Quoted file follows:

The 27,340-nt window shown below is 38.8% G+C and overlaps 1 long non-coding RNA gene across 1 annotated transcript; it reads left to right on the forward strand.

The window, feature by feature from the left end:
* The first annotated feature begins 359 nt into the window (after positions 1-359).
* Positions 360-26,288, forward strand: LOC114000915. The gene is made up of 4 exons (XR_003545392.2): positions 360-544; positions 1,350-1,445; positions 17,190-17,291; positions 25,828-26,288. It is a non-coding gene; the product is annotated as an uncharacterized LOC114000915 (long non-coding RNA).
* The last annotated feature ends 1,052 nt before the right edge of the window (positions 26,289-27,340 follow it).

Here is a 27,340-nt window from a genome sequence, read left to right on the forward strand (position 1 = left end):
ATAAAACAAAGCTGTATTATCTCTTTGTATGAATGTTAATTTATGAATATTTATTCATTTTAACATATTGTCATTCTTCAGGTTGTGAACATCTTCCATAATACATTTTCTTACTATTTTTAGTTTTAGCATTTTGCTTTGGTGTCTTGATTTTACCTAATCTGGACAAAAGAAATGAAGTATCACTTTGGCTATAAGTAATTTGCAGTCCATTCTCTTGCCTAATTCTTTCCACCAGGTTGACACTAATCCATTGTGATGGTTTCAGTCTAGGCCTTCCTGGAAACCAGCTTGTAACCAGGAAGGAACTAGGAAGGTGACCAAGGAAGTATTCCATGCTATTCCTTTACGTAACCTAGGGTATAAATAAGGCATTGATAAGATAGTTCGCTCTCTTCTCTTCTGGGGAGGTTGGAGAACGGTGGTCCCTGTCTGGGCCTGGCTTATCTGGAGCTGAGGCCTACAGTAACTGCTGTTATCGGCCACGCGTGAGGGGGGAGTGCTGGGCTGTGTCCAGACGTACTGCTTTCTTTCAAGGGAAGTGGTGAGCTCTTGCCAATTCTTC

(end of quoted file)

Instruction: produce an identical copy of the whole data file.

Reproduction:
The 27,340-nt window shown below is 38.8% G+C and overlaps 1 long non-coding RNA gene across 1 annotated transcript; it reads left to right on the forward strand.

The window, feature by feature from the left end:
* The first annotated feature begins 359 nt into the window (after positions 1-359).
* Positions 360-26,288, forward strand: LOC114000915. The gene is made up of 4 exons (XR_003545392.2): positions 360-544; positions 1,350-1,445; positions 17,190-17,291; positions 25,828-26,288. It is a non-coding gene; the product is annotated as an uncharacterized LOC114000915 (long non-coding RNA).
* The last annotated feature ends 1,052 nt before the right edge of the window (positions 26,289-27,340 follow it).

Here is a 27,340-nt window from a genome sequence, read left to right on the forward strand (position 1 = left end):
ATAAAACAAAGCTGTATTATCTCTTTGTATGAATGTTAATTTATGAATATTTATTCATTTTAACATATTGTCATTCTTCAGGTTGTGAACATCTTCCATAATACATTTTCTTACTATTTTTAGTTTTAGCATTTTGCTTTGGTGTCTTGATTTTACCTAATCTGGACAAAAGAAATGAAGTATCACTTTGGCTATAAGTAATTTGCAGTCCATTCTCTTGCCTAATTCTTTCCACCAGGTTGACACTAATCCATTGTGATGGTTTCAGTCTAGGCCTTCCTGGAAACCAGCTTGTAACCAGGAAGGAACTAGGAAGGTGACCAAGGAAGTATTCCATGCTATTCCTTTACGTAACCTAGGGTATAAATAAGGCATTGATAAGATAGTTCGCTCTCTTCTCTTCTGGGGAGGTTGGAGAACGGTGGTCCCTGTCTGGGCCTGGCTTATCTGGAGCTGAGGCCTACAGTAACTGCTGTTATCGGCCACGCGTGAGGGGGGAGTGCTGGGCTGTGTCCAGACGTACTGCTTTCTTTCAAGGGAAGTGGTGAGCTCTTGCCAATTCTTC